What do tunes like Miles Davis’ “Nardis”, Wayne Shorter’s “Speak No Evil”, and Chick Corea’s “Spain” & “La Fiesta” have in common? That they all employ phrygian modal cadences, also the subject of this video!

In this lesson, not only do I give you examples of both phrygian minor and major cadences within several standards, but I also show you how to use them to re-harmonize segments of some of your favorite standards. Finally, I show you how to easily improvise over these cadences while adding a touch of Spanish Flamenco to your solos…OLE!

09:00 Intro
00:57 About Part 1
01:13 What is a “Cadence”?
02:09 Types of Phrygian scales
02:48 Phrygian Major and Minor Cadences
03:21 Example of music containing a Minor Phrygian Cadence
03:52 Example of music containing a Major Phrygian Cadence
04:59 How does this fit into jazz?
05:10 Examples of jazz standards containing a Phrygian Cadence
07:15 How to reharmonize using both Phrygian Cadences
08:02 Examples on how to reharmonize a standard
11:37 How to improvise over Phrygian Cadences
12:11 Example of improvisation over “Summertime”
13:11 Like, Share & Subscribe


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Dorian Cadences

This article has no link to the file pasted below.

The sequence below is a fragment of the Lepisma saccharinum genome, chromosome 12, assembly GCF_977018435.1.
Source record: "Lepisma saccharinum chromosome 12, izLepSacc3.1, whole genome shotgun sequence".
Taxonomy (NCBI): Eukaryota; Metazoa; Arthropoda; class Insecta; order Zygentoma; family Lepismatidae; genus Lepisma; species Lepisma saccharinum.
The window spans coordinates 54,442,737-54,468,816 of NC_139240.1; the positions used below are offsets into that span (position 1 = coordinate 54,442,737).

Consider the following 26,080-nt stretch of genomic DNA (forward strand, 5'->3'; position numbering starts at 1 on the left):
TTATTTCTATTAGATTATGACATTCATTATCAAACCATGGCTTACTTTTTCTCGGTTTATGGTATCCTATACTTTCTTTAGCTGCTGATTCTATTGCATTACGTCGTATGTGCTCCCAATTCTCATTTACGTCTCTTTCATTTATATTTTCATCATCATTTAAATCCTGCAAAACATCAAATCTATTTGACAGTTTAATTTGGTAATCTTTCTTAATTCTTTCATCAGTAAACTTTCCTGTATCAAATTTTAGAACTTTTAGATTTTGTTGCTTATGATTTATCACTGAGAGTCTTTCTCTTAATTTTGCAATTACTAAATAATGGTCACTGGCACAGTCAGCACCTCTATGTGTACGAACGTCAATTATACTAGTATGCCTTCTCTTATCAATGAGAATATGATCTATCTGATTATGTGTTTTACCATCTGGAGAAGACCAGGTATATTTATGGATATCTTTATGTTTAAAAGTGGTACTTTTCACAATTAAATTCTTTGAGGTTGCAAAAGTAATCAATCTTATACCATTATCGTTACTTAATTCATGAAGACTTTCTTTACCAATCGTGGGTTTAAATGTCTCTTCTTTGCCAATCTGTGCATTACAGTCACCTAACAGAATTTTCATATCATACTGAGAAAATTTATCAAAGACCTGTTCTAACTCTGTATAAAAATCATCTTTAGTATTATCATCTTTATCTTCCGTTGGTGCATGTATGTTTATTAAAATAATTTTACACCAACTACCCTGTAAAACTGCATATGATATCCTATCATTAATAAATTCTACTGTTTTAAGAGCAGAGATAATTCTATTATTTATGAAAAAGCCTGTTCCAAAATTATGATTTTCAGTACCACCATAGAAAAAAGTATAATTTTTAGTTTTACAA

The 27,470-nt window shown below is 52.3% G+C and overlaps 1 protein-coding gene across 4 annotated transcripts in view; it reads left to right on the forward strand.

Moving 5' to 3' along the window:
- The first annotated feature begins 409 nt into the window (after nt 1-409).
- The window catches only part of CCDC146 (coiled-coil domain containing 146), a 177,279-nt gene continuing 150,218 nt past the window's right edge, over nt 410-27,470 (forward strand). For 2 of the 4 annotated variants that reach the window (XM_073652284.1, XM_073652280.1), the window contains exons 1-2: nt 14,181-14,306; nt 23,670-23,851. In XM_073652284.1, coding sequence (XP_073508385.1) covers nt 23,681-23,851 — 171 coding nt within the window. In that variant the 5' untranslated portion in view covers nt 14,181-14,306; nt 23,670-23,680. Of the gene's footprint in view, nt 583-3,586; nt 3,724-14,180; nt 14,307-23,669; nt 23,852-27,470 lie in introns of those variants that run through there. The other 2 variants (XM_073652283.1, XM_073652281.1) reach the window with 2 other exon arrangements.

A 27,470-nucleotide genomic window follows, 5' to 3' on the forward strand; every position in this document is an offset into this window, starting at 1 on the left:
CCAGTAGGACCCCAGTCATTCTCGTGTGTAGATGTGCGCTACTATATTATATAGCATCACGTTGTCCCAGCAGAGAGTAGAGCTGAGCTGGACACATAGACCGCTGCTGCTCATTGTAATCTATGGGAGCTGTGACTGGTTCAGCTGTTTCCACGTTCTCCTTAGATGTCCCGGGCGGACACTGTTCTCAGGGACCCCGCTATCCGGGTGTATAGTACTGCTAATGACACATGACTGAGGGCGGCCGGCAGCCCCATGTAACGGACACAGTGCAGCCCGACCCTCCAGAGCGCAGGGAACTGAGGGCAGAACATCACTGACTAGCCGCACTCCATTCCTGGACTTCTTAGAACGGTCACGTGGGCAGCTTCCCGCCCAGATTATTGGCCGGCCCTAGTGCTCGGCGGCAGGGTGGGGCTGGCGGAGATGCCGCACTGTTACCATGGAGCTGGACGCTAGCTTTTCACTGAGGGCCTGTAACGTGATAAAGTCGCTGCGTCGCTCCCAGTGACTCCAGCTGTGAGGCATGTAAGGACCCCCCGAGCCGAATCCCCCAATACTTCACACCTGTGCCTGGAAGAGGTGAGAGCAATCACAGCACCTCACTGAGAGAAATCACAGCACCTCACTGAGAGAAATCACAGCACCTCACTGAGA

1. Jazzy Beatle

    Excellent two part series on modal reharmonization. I know you tried to be less academic, but I needed to know more. I’ve looked up my resource that deals with modal cadences from three minor modes (Dorian, Phrygian, and Aeolian) and from two major modes (Lydian and Mixolydian).

    So, each mode contains a characteristic note that represents the heart of its unique sound, and the diatonic chords that contain the mode’s characteristic note are referred to as characteristic chords. Now, a modal cadence is created when a characteristic chord is used to approach a I chord in a particular mode.

    I have a couple of questions. The Phrygian mode’s characteristic note is b2. Am I correct in assuming the same applies to the Phrygian Major (Dominant)?

    The second question has to do with ‘modal thinking’ when improvising. I know I’m simplifying it, but theoretically speaking, is the idea to basically meander around a mode emphasizing its characteristic note?

    • Richie Zellon

      Glad you enjoyed it! As far as the b2 being the characteristic note, I don’t necessarily see it as a defining factor when outside of a specific harmonic context. If you play the phrygian with no accompaniment it can sound like a related mode such as the ionian or aeolian. It’s the modal cadence played with the background chords such as Em-Fmaj7#11-Em that ultimately defines its modal character.

      • Jazzy Beatle

        Thanks Richie. I just mentioned the characteristic note, chords and how the modal cadence is derived as I came across these concepts in the Berklee Press publication on “Reharmonization Techniques.” It helped me understand the why, but as you say, it’s the modal cadence played with the background chords that ultimately defines its character.

        • Richie Zellon

          No problem, I guess I didn’t quite understand what you were asking me 🙂

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